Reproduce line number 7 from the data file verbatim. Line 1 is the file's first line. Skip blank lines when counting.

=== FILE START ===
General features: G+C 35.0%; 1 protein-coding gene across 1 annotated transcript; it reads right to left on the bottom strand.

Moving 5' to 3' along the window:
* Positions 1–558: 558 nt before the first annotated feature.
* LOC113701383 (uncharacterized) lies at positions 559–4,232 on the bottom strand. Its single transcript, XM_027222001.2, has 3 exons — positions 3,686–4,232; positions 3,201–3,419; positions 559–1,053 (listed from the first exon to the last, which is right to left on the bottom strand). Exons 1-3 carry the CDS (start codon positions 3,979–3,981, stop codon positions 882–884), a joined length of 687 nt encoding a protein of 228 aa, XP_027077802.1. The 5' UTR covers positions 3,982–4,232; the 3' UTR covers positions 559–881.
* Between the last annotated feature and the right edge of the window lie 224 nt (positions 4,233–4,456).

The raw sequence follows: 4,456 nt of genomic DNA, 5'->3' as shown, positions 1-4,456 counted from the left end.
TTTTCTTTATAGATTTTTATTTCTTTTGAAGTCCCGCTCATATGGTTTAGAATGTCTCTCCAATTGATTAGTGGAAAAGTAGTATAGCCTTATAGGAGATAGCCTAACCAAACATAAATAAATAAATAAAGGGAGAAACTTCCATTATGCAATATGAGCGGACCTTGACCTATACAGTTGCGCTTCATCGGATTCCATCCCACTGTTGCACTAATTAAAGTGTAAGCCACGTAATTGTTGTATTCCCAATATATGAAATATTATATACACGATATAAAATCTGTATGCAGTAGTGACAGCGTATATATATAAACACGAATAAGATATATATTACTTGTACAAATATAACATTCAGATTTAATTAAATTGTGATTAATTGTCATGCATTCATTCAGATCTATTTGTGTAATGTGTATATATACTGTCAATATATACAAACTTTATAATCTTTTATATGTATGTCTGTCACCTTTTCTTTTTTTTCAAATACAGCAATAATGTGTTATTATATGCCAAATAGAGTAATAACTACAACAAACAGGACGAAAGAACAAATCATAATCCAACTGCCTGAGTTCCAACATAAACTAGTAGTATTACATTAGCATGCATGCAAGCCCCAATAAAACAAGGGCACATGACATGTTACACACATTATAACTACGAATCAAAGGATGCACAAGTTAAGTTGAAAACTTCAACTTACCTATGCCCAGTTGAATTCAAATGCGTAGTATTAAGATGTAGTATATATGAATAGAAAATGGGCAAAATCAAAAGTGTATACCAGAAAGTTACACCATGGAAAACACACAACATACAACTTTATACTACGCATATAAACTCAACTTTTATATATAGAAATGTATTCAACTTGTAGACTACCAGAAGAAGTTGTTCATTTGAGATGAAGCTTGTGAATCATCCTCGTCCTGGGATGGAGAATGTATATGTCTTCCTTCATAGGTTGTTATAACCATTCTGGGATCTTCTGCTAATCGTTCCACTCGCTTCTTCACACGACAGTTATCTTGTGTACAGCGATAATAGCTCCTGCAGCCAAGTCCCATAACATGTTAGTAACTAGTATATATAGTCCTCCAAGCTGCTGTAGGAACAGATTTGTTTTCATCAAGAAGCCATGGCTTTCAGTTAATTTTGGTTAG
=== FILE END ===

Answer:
TTTTCTTTATAGATTTTTATTTCTTTTGAAGTCCCGCTCATATGGTTTAGAATGTCTCTCCAATTGATTAGTGGAAAAGTAGTATAGCCTTATAGGAGATAGCCTAACCAAACATAAATAAATAAATAAAGGGAGAAACTTCCATTATGCAATATGAGCGGACCTTGACCTATACAGTTGCGCTTCATCGGATTCCATCCCACTGTTGCACTAATTAAAGTGTAAGCCACGTAATTGTTGTATTCCCAATATATGAAATATTATATACACGATATAAAATCTGTATGCAGTAGTGACAGCGTATATATATAAACACGAATAAGATATATATTACTTGTACAAATATAACATTCAGATTTAATTAAATTGTGATTAATTGTCATGCATTCATTCAGATCTATTTGTGTAATGTGTATATATACTGTCAATATATACAAACTTTATAATCTTTTATATGTATGTCTGTCACCTTTTCTTTTTTTTCAAATACAGCAATAATGTGTTATTATATGCCAAATAGAGTAATAACTACAACAAACAGGACGAAAGAACAAATCATAATCCAACTGCCTGAGTTCCAACATAAACTAGTAGTATTACATTAGCATGCATGCAAGCCCCAATAAAACAAGGGCACATGACATGTTACACACATTATAACTACGAATCAAAGGATGCACAAGTTAAGTTGAAAACTTCAACTTACCTATGCCCAGTTGAATTCAAATGCGTAGTATTAAGATGTAGTATATATGAATAGAAAATGGGCAAAATCAAAAGTGTATACCAGAAAGTTACACCATGGAAAACACACAACATACAACTTTATACTACGCATATAAACTCAACTTTTATATATAGAAATGTATTCAACTTGTAGACTACCAGAAGAAGTTGTTCATTTGAGATGAAGCTTGTGAATCATCCTCGTCCTGGGATGGAGAATGTATATGTCTTCCTTCATAGGTTGTTATAACCATTCTGGGATCTTCTGCTAATCGTTCCACTCGCTTCTTCACACGACAGTTATCTTGTGTACAGCGATAATAGCTCCTGCAGCCAAGTCCCATAACATGTTAGTAACTAGTATATATAGTCCTCCAAGCTGCTGTAGGAACAGATTTGTTTTCATCAAGAAGCCATGGCTTTCAGTTAATTTTGGTTAG